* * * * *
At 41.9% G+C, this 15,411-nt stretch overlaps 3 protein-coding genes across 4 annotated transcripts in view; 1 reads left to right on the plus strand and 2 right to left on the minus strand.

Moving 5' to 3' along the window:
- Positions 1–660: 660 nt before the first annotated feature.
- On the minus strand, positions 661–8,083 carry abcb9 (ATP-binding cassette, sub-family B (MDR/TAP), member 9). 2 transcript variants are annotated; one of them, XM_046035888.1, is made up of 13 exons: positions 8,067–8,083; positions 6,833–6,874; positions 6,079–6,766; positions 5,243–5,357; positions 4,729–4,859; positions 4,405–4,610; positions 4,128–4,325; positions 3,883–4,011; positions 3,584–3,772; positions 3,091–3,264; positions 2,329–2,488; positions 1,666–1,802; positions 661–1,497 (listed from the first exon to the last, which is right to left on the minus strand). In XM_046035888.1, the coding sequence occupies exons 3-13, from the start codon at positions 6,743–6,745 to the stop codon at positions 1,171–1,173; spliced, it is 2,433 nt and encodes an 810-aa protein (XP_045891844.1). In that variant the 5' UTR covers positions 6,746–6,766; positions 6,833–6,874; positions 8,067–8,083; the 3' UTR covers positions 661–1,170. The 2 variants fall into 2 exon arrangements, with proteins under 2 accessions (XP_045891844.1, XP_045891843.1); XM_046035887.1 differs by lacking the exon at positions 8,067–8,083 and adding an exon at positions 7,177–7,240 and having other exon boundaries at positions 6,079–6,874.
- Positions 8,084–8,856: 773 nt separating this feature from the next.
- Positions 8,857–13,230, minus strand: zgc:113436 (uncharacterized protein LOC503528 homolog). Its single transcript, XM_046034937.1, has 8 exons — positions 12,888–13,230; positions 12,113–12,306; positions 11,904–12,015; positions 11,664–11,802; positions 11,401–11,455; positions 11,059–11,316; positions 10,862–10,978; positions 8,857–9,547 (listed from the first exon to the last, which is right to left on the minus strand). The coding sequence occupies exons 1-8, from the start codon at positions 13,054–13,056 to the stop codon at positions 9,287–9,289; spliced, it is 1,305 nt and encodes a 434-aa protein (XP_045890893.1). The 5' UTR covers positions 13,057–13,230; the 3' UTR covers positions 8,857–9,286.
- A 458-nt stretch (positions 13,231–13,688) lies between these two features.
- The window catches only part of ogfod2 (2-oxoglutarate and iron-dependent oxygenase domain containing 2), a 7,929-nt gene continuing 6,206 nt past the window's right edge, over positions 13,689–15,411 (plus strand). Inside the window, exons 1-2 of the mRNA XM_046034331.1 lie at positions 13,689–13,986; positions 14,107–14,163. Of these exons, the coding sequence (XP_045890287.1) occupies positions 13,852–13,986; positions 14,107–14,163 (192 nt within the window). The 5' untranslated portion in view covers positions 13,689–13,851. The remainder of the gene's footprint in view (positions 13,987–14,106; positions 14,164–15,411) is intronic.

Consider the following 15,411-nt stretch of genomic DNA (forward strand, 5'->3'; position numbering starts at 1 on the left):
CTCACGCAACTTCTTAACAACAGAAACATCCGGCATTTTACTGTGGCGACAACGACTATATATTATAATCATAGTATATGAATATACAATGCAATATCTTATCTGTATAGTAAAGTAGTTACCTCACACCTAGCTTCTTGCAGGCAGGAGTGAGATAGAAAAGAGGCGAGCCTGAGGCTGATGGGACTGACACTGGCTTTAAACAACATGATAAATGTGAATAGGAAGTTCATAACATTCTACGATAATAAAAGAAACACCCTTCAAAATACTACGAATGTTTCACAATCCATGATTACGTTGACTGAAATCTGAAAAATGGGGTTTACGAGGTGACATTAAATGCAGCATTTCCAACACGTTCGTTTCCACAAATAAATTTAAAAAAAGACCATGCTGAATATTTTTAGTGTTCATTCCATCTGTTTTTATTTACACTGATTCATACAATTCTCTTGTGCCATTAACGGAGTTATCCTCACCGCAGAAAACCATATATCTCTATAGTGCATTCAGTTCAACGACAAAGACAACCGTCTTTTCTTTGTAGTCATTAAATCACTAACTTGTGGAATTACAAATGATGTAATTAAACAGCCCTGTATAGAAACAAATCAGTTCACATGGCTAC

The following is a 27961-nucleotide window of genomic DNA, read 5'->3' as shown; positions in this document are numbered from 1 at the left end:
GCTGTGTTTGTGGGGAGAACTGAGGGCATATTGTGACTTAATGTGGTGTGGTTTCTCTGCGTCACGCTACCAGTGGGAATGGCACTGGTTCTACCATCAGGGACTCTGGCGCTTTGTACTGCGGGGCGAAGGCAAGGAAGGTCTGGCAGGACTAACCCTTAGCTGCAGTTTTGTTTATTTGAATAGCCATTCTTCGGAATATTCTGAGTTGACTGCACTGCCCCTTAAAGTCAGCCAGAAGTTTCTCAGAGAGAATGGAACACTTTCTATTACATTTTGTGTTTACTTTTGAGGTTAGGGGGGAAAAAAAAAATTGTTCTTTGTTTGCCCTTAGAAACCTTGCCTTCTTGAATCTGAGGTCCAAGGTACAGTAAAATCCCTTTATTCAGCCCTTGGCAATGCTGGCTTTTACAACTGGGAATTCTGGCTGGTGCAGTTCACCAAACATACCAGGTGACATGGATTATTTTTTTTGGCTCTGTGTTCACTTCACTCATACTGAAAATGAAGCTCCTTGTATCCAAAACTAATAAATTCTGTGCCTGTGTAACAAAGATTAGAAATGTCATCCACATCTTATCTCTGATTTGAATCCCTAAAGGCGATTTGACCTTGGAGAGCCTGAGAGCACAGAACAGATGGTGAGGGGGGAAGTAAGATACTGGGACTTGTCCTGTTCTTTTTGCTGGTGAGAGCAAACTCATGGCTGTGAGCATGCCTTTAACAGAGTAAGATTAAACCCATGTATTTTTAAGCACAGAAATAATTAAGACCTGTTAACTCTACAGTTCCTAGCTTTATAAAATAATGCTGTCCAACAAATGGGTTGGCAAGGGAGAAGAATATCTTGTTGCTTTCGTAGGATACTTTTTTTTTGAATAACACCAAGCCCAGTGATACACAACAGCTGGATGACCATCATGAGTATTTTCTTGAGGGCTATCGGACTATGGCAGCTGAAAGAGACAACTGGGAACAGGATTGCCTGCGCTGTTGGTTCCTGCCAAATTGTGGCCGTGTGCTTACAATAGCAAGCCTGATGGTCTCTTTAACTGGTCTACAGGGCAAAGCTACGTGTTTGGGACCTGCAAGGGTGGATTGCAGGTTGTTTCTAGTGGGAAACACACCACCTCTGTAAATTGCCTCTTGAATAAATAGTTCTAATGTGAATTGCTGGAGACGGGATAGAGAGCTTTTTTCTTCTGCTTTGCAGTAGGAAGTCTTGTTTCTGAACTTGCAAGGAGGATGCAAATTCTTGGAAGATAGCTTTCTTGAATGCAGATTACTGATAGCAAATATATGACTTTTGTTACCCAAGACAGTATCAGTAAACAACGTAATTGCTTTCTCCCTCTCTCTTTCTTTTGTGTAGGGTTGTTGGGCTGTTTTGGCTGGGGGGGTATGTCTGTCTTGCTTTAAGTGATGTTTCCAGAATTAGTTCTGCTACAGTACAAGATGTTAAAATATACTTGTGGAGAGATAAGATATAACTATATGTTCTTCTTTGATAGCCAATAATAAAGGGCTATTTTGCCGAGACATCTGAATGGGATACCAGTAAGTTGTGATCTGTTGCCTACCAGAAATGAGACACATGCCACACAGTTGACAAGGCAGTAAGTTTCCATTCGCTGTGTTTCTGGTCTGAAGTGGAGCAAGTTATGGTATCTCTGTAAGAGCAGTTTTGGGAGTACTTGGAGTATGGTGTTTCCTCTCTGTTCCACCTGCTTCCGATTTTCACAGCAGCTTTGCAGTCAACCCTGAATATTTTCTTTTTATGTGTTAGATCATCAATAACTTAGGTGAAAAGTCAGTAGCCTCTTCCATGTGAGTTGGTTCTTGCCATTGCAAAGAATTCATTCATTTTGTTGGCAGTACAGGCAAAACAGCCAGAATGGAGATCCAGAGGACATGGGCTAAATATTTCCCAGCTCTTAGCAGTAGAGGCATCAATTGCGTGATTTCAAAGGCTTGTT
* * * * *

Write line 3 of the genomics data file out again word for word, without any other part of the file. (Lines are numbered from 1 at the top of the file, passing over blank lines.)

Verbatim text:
- Positions 1–660: 660 nt before the first annotated feature.